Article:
An essay by Claire Gainsborough, as provided by Joachim Heijndermans
Art by Leigh Legler
You’ve seen it. Everyone’s seen it. Kids know of it from their school books. It’s been on TV, in movies, and in every history book published in the years after the incident of Singapore City. Hell, even if you’ve never seen the actual shot, you’ll know it from the ripoffs and the parodies and the references by college kids trying to be artsy in their projects. Cultural osmosis, I think they call it. It’s a hell of a thing, to have your work be absorbed by the current zeitgeist and spat back out, like a cheesy meme passed around on Twitter, to the point that everyone around the world will instantly recognize your photo on sight, even if they have never heard your name.
And I gotta say, with the passage of time, I don’t know how I even feel about the shot anymore. For one thing, it’s been nearly twenty years since I aimed that camera, pressed my index finger down, and made a piece of history in a split second of time. So yeah, that part’s cool. But you’ll be hard pressed to find anyone familiar with any of my other work. Last year I had a book collection of my travel photography published in conjunction with Nat Geo. Sales were so-so. Biggest complaint? That shot wasn’t in it. That’s all that people want anymore. Kagemura, on the most devastating day of my life.
Is this what Eisenstaed felt like when he shot that photo of the VJ day in New York? I doubt it, because even if that kiss was forced and all that, it still had some sense of beauty to it. A joy was captured in that scene. My shot? It’s beautiful in its own terrifying way. But I just see the carnage. Carnage in blood, rubble, and dust. Absolute carnage.
To read the rest of this story, check out the Mad Scientist Journal: Winter 2020 collection.
Claire Gainsborough, B.A., is a graduate of the School of Greater Design in Pasadena, CA. During her gap year, she survived the Day Zero event of the first Kagemura Ascendance in Singapore. After her trials, she became the most renowned photographer of our modern age, among the highlights being her works “The Titan Through the Dust,” “The Royal Wedding of the Prince and his Husband,” and the “Tezuka in Blue” series.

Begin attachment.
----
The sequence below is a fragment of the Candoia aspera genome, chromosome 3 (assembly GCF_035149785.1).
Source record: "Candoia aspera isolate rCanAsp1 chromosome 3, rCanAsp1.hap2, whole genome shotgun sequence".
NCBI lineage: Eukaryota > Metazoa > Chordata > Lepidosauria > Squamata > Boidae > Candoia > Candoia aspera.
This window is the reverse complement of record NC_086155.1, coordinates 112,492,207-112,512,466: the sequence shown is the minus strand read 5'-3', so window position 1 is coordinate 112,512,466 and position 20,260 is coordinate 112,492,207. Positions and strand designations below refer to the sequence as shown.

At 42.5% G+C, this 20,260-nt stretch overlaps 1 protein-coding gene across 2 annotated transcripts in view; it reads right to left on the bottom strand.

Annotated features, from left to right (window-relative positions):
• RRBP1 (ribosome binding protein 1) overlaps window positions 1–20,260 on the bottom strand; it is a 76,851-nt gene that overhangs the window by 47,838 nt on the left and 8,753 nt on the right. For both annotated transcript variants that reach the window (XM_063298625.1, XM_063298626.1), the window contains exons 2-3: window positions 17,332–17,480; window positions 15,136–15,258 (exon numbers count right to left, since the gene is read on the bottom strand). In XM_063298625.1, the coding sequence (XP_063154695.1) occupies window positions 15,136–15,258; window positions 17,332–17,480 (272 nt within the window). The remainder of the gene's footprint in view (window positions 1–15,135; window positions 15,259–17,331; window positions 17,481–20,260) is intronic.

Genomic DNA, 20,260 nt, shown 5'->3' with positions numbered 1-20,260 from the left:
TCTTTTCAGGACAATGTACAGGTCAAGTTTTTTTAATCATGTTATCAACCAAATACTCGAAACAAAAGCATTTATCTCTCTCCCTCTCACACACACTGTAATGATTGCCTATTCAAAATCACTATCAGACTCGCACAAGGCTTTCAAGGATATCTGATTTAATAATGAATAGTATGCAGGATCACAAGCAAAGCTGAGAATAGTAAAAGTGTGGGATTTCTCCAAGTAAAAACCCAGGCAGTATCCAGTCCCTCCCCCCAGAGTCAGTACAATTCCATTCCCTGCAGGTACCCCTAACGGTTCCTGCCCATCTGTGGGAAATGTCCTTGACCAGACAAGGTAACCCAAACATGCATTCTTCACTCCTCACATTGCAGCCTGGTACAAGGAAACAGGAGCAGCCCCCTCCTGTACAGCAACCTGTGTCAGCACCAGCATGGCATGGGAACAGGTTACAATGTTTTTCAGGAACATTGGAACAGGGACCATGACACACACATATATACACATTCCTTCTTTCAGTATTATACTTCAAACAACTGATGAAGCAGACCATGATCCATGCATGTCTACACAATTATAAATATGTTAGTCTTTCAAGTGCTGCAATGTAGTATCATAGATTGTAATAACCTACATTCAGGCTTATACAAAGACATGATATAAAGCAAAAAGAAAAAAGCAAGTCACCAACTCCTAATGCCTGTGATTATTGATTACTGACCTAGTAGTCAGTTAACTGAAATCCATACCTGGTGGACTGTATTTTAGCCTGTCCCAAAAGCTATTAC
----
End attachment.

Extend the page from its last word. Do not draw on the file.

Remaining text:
She currently lives in Colorado and can be contacted through her agent in New York.
Joachim Heijndermans writes, draws, and paints nearly every waking hour. Originally from the Netherlands, he’s been all over the world, boring people by spouting random trivia. His work has been featured in a number of publications, such as Ahoy Comics, Asymmetry Fiction, Gathering Storm Magazine, Hinnom Magazine, and The Gallery of Curiosities, and he’s currently in the midst of completing his first children’s book. You can check out his other work at www.joachimheijndermans.com, or follow him on Twitter: @jheijndermans.
Leigh’s professional title is “illustrator,” but that’s just a nice word for “monster-maker,” in this case. More information about them can be found at http://leighlegler.carbonmade.com/.
“The Titan Through the Dust” is © 2019 Joachim Heijndermans
Art accompanying story is © 2019 Leigh Legler